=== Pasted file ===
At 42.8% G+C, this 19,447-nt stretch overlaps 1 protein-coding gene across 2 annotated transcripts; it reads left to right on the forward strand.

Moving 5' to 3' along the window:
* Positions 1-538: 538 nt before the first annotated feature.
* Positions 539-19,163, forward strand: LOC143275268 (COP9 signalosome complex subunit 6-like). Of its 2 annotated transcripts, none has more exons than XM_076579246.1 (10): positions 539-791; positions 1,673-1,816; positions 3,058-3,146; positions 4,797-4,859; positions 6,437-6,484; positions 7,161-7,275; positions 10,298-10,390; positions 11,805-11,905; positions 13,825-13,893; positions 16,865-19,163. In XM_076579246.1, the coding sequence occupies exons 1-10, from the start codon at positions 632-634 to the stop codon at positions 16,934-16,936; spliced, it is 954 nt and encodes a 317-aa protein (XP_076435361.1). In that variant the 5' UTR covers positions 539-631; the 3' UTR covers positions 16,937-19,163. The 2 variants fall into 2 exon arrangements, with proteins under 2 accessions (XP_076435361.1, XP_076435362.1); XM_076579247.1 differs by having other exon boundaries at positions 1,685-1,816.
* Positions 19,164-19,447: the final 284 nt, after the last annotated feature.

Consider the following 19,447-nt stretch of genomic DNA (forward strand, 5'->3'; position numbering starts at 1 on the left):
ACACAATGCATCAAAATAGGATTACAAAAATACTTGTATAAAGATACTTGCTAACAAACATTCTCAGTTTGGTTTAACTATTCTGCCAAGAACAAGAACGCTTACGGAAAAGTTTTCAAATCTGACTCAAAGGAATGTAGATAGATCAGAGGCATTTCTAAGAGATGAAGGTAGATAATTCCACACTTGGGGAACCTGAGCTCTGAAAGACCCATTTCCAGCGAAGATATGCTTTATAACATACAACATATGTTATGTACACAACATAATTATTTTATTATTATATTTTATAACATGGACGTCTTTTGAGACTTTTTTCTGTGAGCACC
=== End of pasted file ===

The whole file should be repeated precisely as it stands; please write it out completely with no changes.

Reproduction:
At 42.8% G+C, this 19,447-nt stretch overlaps 1 protein-coding gene across 2 annotated transcripts; it reads left to right on the forward strand.

Moving 5' to 3' along the window:
* Positions 1-538: 538 nt before the first annotated feature.
* Positions 539-19,163, forward strand: LOC143275268 (COP9 signalosome complex subunit 6-like). Of its 2 annotated transcripts, none has more exons than XM_076579246.1 (10): positions 539-791; positions 1,673-1,816; positions 3,058-3,146; positions 4,797-4,859; positions 6,437-6,484; positions 7,161-7,275; positions 10,298-10,390; positions 11,805-11,905; positions 13,825-13,893; positions 16,865-19,163. In XM_076579246.1, the coding sequence occupies exons 1-10, from the start codon at positions 632-634 to the stop codon at positions 16,934-16,936; spliced, it is 954 nt and encodes a 317-aa protein (XP_076435361.1). In that variant the 5' UTR covers positions 539-631; the 3' UTR covers positions 16,937-19,163. The 2 variants fall into 2 exon arrangements, with proteins under 2 accessions (XP_076435361.1, XP_076435362.1); XM_076579247.1 differs by having other exon boundaries at positions 1,685-1,816.
* Positions 19,164-19,447: the final 284 nt, after the last annotated feature.

Consider the following 19,447-nt stretch of genomic DNA (forward strand, 5'->3'; position numbering starts at 1 on the left):
ACACAATGCATCAAAATAGGATTACAAAAATACTTGTATAAAGATACTTGCTAACAAACATTCTCAGTTTGGTTTAACTATTCTGCCAAGAACAAGAACGCTTACGGAAAAGTTTTCAAATCTGACTCAAAGGAATGTAGATAGATCAGAGGCATTTCTAAGAGATGAAGGTAGATAATTCCACACTTGGGGAACCTGAGCTCTGAAAGACCCATTTCCAGCGAAGATATGCTTTATAACATACAACATATGTTATGTACACAACATAATTATTTTATTATTATATTTTATAACATGGACGTCTTTTGAGACTTTTTTCTGTGAGCACC